God, Home & Country

Recognizing Veterans’ Day 2023, Bosque County honors the men and women who served our country in several different ceremonies around the area

"Our nation honors her sons and daughters who answered the call to defend a country they never knew and a people they never met” – Korean War Veterans Memorial

Besides politics, sometimes it takes a military force to protect a nation, its freedoms and its ideals. And with the loss of life and other sacrifices that takes, we can only say “Freedom is not free.” It is often soldiers and their families that pay the price. Veterans Day Nov. 11 serves to honor those who made sacrifices for a greater cause, those that put God, home and country before themselves.

Across Bosque County, different ceremonies honored those that served or are currently serving in the Armed Forces. This Veterans Day marks the 105th anniversary of the armistice that ended World War I. On Nov. 11, 1918, the European Allies signed an agreement with Germany that ended all hostilities on the Western Front.

On Nov. 10, the day started with “A Salute to Our Veterans” assembly at the Iredell Independent School District’s C.H. Mims Gymnasium. National Honor Society members Gracie Benitez, Payton Murphy, Geordan Shively, Caibry Dunn, Kyle Keel and Eliza Guereca thanked school mates, friends, family and especially the veterans present for coming to their assembly. Westen Chandler welcomed attendees with a program as they entered the gymnasium.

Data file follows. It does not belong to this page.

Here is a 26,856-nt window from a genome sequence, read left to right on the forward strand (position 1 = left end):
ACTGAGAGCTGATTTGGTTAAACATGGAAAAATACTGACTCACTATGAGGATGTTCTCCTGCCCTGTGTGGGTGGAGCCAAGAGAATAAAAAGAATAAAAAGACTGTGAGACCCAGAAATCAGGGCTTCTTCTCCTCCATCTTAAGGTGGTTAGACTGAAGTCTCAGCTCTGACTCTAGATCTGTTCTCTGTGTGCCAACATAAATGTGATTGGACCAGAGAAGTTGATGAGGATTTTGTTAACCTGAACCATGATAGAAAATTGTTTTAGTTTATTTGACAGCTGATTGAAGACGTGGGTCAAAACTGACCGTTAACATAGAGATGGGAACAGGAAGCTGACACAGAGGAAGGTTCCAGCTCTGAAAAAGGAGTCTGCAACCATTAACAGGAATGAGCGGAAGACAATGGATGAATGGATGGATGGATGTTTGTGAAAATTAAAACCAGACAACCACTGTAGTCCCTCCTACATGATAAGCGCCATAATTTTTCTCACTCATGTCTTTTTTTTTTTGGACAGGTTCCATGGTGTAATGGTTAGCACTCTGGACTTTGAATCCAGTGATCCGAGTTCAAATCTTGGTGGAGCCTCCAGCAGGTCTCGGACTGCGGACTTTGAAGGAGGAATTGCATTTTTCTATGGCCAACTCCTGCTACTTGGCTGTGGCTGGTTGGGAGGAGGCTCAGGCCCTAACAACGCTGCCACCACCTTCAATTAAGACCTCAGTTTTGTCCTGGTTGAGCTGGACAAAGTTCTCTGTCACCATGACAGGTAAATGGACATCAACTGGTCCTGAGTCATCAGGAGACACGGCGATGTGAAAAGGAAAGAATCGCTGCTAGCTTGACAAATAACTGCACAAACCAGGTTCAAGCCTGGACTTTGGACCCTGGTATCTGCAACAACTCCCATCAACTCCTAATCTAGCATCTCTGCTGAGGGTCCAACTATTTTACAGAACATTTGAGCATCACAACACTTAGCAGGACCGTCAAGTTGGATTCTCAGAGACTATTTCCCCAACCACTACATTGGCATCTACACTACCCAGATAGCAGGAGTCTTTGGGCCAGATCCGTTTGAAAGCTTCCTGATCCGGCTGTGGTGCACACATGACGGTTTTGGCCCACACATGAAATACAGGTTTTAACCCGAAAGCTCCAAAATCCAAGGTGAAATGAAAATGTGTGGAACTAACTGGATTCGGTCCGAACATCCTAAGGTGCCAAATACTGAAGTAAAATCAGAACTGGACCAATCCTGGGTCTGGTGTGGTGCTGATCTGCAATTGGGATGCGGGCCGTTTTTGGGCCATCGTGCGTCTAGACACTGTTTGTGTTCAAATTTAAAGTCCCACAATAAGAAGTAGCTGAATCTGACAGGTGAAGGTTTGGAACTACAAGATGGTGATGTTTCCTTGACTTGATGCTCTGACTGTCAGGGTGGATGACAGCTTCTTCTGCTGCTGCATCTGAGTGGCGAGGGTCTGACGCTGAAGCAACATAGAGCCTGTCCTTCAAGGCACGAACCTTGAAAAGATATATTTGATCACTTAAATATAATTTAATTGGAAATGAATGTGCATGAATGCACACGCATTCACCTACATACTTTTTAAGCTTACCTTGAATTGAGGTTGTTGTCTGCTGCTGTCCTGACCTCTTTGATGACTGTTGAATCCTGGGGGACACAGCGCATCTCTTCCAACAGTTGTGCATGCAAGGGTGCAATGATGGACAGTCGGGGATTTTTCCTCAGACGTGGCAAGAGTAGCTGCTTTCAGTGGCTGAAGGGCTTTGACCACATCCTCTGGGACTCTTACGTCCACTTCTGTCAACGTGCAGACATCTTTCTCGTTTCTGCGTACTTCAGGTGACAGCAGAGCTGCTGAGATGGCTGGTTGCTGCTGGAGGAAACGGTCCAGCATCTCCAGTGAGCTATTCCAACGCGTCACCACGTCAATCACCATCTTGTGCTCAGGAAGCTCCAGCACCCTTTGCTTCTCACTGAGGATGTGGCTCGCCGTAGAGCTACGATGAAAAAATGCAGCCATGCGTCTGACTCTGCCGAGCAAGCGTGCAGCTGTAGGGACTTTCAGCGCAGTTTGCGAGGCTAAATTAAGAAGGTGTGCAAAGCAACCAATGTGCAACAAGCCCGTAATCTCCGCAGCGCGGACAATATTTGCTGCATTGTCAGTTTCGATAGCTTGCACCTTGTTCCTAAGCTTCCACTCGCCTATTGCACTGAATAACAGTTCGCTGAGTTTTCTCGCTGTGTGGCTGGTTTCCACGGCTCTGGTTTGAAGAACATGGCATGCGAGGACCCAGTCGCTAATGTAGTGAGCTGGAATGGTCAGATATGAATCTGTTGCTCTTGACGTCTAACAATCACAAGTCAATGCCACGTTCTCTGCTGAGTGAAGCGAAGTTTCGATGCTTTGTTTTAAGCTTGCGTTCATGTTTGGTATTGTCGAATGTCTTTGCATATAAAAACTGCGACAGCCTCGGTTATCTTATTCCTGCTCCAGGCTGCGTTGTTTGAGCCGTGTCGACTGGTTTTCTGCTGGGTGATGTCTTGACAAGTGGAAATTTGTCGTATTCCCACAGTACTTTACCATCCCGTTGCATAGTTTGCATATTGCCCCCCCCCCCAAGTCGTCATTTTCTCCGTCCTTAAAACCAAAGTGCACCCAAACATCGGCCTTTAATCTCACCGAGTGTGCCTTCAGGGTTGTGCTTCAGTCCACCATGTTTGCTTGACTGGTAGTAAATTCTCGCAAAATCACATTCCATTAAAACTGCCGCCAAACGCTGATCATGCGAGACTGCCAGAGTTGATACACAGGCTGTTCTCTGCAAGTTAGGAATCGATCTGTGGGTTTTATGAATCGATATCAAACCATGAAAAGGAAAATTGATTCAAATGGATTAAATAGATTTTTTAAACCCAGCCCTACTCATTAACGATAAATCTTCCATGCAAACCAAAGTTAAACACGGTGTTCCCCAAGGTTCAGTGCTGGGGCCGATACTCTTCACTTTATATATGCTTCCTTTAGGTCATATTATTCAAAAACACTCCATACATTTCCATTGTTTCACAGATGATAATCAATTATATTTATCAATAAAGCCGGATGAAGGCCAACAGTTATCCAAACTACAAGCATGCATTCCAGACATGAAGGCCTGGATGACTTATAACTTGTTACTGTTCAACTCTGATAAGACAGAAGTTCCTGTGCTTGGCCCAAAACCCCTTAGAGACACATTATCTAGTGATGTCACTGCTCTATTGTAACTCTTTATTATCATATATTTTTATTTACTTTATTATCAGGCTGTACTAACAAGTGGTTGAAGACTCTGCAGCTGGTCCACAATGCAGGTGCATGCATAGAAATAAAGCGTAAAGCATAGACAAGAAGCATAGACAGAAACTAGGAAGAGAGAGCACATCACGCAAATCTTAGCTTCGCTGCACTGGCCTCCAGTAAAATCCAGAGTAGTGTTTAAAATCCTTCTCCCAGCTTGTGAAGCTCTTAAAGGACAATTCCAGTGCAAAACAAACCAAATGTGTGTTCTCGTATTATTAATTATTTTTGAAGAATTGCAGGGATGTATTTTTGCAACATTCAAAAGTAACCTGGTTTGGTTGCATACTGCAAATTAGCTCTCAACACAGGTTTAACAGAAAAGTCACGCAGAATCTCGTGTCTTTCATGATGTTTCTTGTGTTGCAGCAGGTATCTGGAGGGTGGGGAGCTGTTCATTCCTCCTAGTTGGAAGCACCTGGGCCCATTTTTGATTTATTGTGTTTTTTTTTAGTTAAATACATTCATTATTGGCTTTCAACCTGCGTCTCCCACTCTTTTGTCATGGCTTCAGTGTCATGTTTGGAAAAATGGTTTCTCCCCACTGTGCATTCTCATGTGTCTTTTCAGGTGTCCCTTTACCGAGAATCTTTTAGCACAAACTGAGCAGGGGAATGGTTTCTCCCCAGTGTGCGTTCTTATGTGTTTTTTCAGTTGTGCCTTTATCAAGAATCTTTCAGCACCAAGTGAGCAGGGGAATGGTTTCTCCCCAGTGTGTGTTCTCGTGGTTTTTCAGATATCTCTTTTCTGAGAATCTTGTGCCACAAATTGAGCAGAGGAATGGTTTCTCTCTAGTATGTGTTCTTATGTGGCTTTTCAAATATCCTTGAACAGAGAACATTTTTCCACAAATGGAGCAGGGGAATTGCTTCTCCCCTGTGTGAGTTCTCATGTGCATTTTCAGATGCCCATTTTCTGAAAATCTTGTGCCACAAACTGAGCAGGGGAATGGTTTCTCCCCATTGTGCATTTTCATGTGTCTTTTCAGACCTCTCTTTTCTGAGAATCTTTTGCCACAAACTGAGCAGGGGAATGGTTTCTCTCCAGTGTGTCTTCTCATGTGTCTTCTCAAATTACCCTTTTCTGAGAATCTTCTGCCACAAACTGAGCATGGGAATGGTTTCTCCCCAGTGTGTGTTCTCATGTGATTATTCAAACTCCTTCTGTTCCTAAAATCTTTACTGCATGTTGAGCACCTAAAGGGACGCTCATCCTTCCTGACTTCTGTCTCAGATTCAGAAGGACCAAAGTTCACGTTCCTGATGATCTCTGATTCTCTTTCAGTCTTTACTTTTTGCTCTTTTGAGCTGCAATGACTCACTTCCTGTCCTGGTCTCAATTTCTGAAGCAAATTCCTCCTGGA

The students gave some history on Veterans Day, welcomed the fourth grade to lead in the National Anthem, Pledge of Allegiance and to welcome special guests.

The highlight of the ceremony was the slide show with photos, military branch and their years of service of nearly 50 Iredell veterans, young and old; all who served the nation in the Armed Forces. Veteran Wayne Lancaster, veteran and Iredell Volunteer Fire Department volunteer shared his experienced in peace time military. During his service he was able to visit several different states and abroad, which enriched his view of the world in general.

“People thank us for our service,” Lancaster said. “But we want to thank you all for your support too. We can’t do what we do without that.”

Before he passed away in 2020, impactful author and Vietnam veteran Mike Burns wrote three books profiling his Bosque County Vietnam Veterans. It was his goal to help his brothers in arms by getting them to talk about their experiences with him, because many did not talk to their families. Not only did talking about their experiences help heal themselves, the books also provided their families a greater understanding of what “their” veteran might be going through, physically, mentally and emotionally.